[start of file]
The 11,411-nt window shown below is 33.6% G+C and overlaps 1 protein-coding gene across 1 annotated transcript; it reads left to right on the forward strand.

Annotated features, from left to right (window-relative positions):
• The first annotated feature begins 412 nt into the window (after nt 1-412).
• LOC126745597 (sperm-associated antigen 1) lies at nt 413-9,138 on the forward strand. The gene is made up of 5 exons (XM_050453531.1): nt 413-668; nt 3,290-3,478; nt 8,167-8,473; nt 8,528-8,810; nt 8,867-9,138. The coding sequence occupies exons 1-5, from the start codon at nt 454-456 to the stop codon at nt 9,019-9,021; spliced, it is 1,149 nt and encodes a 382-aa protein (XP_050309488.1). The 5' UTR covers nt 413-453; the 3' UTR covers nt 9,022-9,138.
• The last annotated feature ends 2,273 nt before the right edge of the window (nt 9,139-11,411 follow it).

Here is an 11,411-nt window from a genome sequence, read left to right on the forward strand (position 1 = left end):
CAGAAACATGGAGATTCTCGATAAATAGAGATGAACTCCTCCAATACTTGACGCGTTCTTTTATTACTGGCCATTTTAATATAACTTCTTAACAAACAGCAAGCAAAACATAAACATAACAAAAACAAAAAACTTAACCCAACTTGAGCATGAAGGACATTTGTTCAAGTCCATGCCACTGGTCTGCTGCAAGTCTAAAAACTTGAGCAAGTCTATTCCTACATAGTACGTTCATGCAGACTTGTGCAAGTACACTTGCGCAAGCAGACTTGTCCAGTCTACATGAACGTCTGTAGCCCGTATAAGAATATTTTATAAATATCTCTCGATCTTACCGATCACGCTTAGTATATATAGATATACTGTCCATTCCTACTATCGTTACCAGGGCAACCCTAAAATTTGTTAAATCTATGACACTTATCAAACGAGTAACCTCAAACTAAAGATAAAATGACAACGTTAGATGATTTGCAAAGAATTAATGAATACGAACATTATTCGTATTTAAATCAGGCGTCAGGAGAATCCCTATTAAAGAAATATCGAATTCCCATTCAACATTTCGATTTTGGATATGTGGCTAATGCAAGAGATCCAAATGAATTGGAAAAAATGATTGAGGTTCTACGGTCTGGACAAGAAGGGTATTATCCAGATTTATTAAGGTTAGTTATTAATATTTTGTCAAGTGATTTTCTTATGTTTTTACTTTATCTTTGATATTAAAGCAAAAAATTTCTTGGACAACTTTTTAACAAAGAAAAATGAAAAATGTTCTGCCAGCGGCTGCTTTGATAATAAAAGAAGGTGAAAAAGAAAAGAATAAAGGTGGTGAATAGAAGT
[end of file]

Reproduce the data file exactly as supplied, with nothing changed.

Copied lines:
The 11,411-nt window shown below is 33.6% G+C and overlaps 1 protein-coding gene across 1 annotated transcript; it reads left to right on the forward strand.

Annotated features, from left to right (window-relative positions):
• The first annotated feature begins 412 nt into the window (after nt 1-412).
• LOC126745597 (sperm-associated antigen 1) lies at nt 413-9,138 on the forward strand. The gene is made up of 5 exons (XM_050453531.1): nt 413-668; nt 3,290-3,478; nt 8,167-8,473; nt 8,528-8,810; nt 8,867-9,138. The coding sequence occupies exons 1-5, from the start codon at nt 454-456 to the stop codon at nt 9,019-9,021; spliced, it is 1,149 nt and encodes a 382-aa protein (XP_050309488.1). The 5' UTR covers nt 413-453; the 3' UTR covers nt 9,022-9,138.
• The last annotated feature ends 2,273 nt before the right edge of the window (nt 9,139-11,411 follow it).

Here is an 11,411-nt window from a genome sequence, read left to right on the forward strand (position 1 = left end):
CAGAAACATGGAGATTCTCGATAAATAGAGATGAACTCCTCCAATACTTGACGCGTTCTTTTATTACTGGCCATTTTAATATAACTTCTTAACAAACAGCAAGCAAAACATAAACATAACAAAAACAAAAAACTTAACCCAACTTGAGCATGAAGGACATTTGTTCAAGTCCATGCCACTGGTCTGCTGCAAGTCTAAAAACTTGAGCAAGTCTATTCCTACATAGTACGTTCATGCAGACTTGTGCAAGTACACTTGCGCAAGCAGACTTGTCCAGTCTACATGAACGTCTGTAGCCCGTATAAGAATATTTTATAAATATCTCTCGATCTTACCGATCACGCTTAGTATATATAGATATACTGTCCATTCCTACTATCGTTACCAGGGCAACCCTAAAATTTGTTAAATCTATGACACTTATCAAACGAGTAACCTCAAACTAAAGATAAAATGACAACGTTAGATGATTTGCAAAGAATTAATGAATACGAACATTATTCGTATTTAAATCAGGCGTCAGGAGAATCCCTATTAAAGAAATATCGAATTCCCATTCAACATTTCGATTTTGGATATGTGGCTAATGCAAGAGATCCAAATGAATTGGAAAAAATGATTGAGGTTCTACGGTCTGGACAAGAAGGGTATTATCCAGATTTATTAAGGTTAGTTATTAATATTTTGTCAAGTGATTTTCTTATGTTTTTACTTTATCTTTGATATTAAAGCAAAAAATTTCTTGGACAACTTTTTAACAAAGAAAAATGAAAAATGTTCTGCCAGCGGCTGCTTTGATAATAAAAGAAGGTGAAAAAGAAAAGAATAAAGGTGGTGAATAGAAGT